Snes9x.COM: Developers Journal

 

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Jerremy, 8-6-2001 22:22:00

 

Long Time No Hear...
Life has been a bit busy of late. 300+ unread e-mails. I thought I was unable to upload new stuff onto the web site, but it looks like some sort of maintenance happens at certain times of day and ftp accounts are blocked during this time; I'd been trying to upload a German translation of Snes9x and had been unlucky about the times I chose. Also, a couple of the files that Microsoft's Visual C++ needs to build Snes9x got corrupt and to my horror I hadn't backed them up - I thought they were just automatically generated stuff. I had to spend a few hours (= several days available development time) rebuilding project files.

A new Windows port was ready to go several weeks ago - its just I couldn't release it, or so I thought. While waiting for the ftp account to be  sorted out, I got bored and started adding new functionality, but I forgot to build a releasable package/zip file first and at the moment I can't build a 100% working version.

The thing that's breaking the Windows port at the moment is triple-buffer support in full-screen mode - I thought I'd added triple buffer support a long time ago, but while scanning the code I discovered it was commented out - now I know why. Windows implements double and triple buffering by stacking drawing surfaces one on top of the other like pieces of paper - the trick is to draw on the piece of paper under the one of top, then flip piece of paper (the surface) on top to the bottom of the pile. This stops screen tearing - when the part of the screen that is being displayed gets updated the program, especially noticeable on scrolling games. The surface flipping can only take place during the screen vertical blank period, so if only two surfaces are used (double-buffering) it might slow the program down because it has to wait for the flip to happen before it start drawing the next frame. Enter triple-buffering.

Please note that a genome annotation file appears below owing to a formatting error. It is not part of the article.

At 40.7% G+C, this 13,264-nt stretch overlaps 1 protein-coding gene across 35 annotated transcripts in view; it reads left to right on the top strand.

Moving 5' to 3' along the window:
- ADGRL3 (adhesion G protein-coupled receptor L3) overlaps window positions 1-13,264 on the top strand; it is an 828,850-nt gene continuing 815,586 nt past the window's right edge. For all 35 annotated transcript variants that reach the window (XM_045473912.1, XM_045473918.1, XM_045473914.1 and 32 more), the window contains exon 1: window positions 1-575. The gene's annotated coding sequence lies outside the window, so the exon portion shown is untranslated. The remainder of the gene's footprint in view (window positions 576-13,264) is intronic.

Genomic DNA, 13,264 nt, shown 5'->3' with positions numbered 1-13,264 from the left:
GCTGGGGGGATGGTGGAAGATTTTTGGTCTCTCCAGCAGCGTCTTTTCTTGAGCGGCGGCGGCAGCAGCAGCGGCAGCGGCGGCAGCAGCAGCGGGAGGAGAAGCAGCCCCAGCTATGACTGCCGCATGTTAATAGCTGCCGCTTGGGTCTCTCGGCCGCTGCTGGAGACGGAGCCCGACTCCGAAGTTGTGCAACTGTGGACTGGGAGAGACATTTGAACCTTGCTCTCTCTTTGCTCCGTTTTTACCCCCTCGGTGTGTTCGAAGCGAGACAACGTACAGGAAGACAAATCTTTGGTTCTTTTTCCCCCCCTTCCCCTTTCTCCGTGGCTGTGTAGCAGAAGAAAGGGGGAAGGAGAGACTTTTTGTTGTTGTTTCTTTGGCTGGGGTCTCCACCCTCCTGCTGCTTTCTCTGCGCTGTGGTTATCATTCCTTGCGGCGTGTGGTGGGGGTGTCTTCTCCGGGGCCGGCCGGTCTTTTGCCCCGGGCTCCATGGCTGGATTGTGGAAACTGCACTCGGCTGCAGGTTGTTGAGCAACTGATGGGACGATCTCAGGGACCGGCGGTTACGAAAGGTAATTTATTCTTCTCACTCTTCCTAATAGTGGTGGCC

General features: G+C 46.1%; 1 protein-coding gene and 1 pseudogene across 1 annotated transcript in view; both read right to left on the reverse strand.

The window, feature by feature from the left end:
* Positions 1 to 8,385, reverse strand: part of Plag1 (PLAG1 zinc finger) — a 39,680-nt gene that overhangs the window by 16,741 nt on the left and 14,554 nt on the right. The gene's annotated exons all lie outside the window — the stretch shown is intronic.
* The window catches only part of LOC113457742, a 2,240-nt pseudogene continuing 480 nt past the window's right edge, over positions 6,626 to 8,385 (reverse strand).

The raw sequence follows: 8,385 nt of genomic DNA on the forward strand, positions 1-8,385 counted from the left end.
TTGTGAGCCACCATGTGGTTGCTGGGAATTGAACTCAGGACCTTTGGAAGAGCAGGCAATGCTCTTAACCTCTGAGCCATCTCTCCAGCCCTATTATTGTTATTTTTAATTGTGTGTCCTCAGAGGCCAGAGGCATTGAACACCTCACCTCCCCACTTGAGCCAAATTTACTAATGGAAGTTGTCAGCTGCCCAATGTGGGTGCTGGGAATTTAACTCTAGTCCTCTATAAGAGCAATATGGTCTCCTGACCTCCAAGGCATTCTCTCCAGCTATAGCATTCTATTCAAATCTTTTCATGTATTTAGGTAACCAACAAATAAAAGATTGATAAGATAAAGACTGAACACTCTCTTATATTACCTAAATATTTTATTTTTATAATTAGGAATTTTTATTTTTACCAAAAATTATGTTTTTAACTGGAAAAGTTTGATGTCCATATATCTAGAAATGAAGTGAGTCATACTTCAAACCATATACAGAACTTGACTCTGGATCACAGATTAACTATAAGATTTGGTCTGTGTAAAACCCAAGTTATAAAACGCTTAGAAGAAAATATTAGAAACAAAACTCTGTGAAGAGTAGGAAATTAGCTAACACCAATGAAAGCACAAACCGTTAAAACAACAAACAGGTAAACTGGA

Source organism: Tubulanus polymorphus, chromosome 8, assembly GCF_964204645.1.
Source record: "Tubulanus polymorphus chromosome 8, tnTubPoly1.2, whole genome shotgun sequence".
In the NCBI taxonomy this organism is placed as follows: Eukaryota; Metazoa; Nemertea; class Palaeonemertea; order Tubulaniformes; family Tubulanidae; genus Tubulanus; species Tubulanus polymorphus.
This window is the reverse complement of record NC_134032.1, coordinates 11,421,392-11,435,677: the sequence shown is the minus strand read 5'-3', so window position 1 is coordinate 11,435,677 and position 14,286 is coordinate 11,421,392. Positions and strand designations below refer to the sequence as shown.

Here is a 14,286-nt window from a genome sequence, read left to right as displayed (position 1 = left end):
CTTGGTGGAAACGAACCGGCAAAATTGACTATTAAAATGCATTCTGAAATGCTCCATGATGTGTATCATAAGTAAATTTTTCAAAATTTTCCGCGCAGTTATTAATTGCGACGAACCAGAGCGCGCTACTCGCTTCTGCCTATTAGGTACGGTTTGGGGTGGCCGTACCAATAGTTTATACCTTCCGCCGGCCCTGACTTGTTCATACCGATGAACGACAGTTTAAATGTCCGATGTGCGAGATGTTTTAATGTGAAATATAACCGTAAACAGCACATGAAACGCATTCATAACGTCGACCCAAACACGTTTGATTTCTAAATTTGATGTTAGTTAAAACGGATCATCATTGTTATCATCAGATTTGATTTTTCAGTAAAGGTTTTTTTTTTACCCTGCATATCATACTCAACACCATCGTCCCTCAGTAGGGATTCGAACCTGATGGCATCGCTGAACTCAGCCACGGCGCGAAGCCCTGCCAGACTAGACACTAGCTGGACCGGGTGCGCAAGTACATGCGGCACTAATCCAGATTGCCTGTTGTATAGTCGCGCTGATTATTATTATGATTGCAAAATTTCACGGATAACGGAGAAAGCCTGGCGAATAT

My problem is that while I've got triple buffering working, I can't seem to clear the buffers initially or get the Windows menu bar to appear on all buffer surfaces - causing flickering junk and a flickering menu bar. Windows provides an API call to walk down all the "attached" surfaces calling a user supplied function for each one - but this API call always stops after the first hidden surface has been processed. :(

I did try just clearing the top surface, drawing the menu bar, then flipping the next surface to the top and repeating, but that didn't seem to work. Oh no! I've just realised why that might not have worked - I for forgot to wait for the flip to actually happen! Oh well, I was going to try creating my own surfaces next, and attaching them to each other myself; maybe I don't have to do that now...

If triple-buffering surface clearing problem can be fixed, that only leaves one more problem - Windows lets you create a triple-buffered surface whether it will fit in video memory or not - if the it doesn't fit, enabling triple-buffering actually slows down the emulation rather than speeding it up as Windows uses systems memory as a overspill area and data has to be copied from system memory to video memory. I'll need to add some code to make sure that all the buffer surfaces will fit in video memory before enabling triple-buffering.

I've also been trying to get Sanma Iwashi's unofficial Windows port up and running for the source code he supplied - I'm toying with the idea of switching to use his GUI in the official Windows port - but the program crashes every time I try to start a game, and Micro$oft's debugger crashes Windows if I try to debug it!

John Weidman thought he might have made a big break through with the S-DD1, but the trail has gone cold. John and I also had the idea of trying to extract the Nintendo specific code from the DSP-1 and then using it to write a 100% perfect emulation of the chip - the DSP-1 is actually just an old, standard, NEC DSP chip with custom code bur

Gary, 29-3-2001 6:35:00

 

Message Board working again
Well, I'm feeling a bit better now... And I've found the three offending messages and deleted them from the message database... You might be wondering what I'm talking about, well it seemed three messages were(for some reason) causing a problem... Now I'm not sure that it won't happen again... If it does, I'll have to figure out why and how, but for now... We can all use the message board again...